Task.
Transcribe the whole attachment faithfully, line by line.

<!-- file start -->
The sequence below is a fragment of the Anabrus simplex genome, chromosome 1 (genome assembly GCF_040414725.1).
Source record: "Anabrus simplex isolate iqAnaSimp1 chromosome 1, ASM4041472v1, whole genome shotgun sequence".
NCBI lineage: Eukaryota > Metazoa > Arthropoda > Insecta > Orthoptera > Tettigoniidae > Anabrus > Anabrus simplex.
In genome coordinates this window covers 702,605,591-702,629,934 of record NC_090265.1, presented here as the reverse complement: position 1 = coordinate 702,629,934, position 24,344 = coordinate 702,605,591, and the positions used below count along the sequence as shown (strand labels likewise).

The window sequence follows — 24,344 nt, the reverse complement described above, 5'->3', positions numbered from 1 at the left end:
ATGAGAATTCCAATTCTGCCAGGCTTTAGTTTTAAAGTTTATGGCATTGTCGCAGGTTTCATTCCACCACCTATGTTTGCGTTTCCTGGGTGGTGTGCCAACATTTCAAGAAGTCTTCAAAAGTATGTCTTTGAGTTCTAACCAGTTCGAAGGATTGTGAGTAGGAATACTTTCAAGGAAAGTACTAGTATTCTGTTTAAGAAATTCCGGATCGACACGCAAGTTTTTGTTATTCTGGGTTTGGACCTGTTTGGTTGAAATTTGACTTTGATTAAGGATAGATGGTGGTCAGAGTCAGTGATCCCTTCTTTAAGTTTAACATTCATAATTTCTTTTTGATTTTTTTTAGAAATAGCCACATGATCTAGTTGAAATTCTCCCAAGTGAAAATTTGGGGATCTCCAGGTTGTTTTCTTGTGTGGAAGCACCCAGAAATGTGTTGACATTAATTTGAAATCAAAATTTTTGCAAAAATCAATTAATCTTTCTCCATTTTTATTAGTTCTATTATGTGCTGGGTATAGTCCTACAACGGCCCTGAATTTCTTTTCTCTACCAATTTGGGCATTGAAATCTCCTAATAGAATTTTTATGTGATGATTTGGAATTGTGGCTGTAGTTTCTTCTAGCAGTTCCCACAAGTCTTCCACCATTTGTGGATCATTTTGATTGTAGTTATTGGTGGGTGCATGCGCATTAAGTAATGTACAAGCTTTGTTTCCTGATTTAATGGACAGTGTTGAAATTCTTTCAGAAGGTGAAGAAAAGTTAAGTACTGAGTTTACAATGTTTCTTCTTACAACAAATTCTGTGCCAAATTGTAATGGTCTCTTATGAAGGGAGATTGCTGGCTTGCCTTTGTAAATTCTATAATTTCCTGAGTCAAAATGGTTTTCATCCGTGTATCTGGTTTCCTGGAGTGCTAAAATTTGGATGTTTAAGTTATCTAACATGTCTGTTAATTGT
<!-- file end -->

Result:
The sequence below is a fragment of the Anabrus simplex genome, chromosome 1 (genome assembly GCF_040414725.1).
Source record: "Anabrus simplex isolate iqAnaSimp1 chromosome 1, ASM4041472v1, whole genome shotgun sequence".
NCBI lineage: Eukaryota > Metazoa > Arthropoda > Insecta > Orthoptera > Tettigoniidae > Anabrus > Anabrus simplex.
In genome coordinates this window covers 702,605,591-702,629,934 of record NC_090265.1, presented here as the reverse complement: position 1 = coordinate 702,629,934, position 24,344 = coordinate 702,605,591, and the positions used below count along the sequence as shown (strand labels likewise).

The window sequence follows — 24,344 nt, the reverse complement described above, 5'->3', positions numbered from 1 at the left end:
ATGAGAATTCCAATTCTGCCAGGCTTTAGTTTTAAAGTTTATGGCATTGTCGCAGGTTTCATTCCACCACCTATGTTTGCGTTTCCTGGGTGGTGTGCCAACATTTCAAGAAGTCTTCAAAAGTATGTCTTTGAGTTCTAACCAGTTCGAAGGATTGTGAGTAGGAATACTTTCAAGGAAAGTACTAGTATTCTGTTTAAGAAATTCCGGATCGACACGCAAGTTTTTGTTATTCTGGGTTTGGACCTGTTTGGTTGAAATTTGACTTTGATTAAGGATAGATGGTGGTCAGAGTCAGTGATCCCTTCTTTAAGTTTAACATTCATAATTTCTTTTTGATTTTTTTTAGAAATAGCCACATGATCTAGTTGAAATTCTCCCAAGTGAAAATTTGGGGATCTCCAGGTTGTTTTCTTGTGTGGAAGCACCCAGAAATGTGTTGACATTAATTTGAAATCAAAATTTTTGCAAAAATCAATTAATCTTTCTCCATTTTTATTAGTTCTATTATGTGCTGGGTATAGTCCTACAACGGCCCTGAATTTCTTTTCTCTACCAATTTGGGCATTGAAATCTCCTAATAGAATTTTTATGTGATGATTTGGAATTGTGGCTGTAGTTTCTTCTAGCAGTTCCCACAAGTCTTCCACCATTTGTGGATCATTTTGATTGTAGTTATTGGTGGGTGCATGCGCATTAAGTAATGTACAAGCTTTGTTTCCTGATTTAATGGACAGTGTTGAAATTCTTTCAGAAGGTGAAGAAAAGTTAAGTACTGAGTTTACAATGTTTCTTCTTACAACAAATTCTGTGCCAAATTGTAATGGTCTCTTATGAAGGGAGATTGCTGGCTTGCCTTTGTAAATTCTATAATTTCCTGAGTCAAAATGGTTTTCATCCGTGTATCTGGTTTCCTGGAGTGCTAAAATTTGGATGTTTAAGTTATCTAACATGTCTGTTAATTGT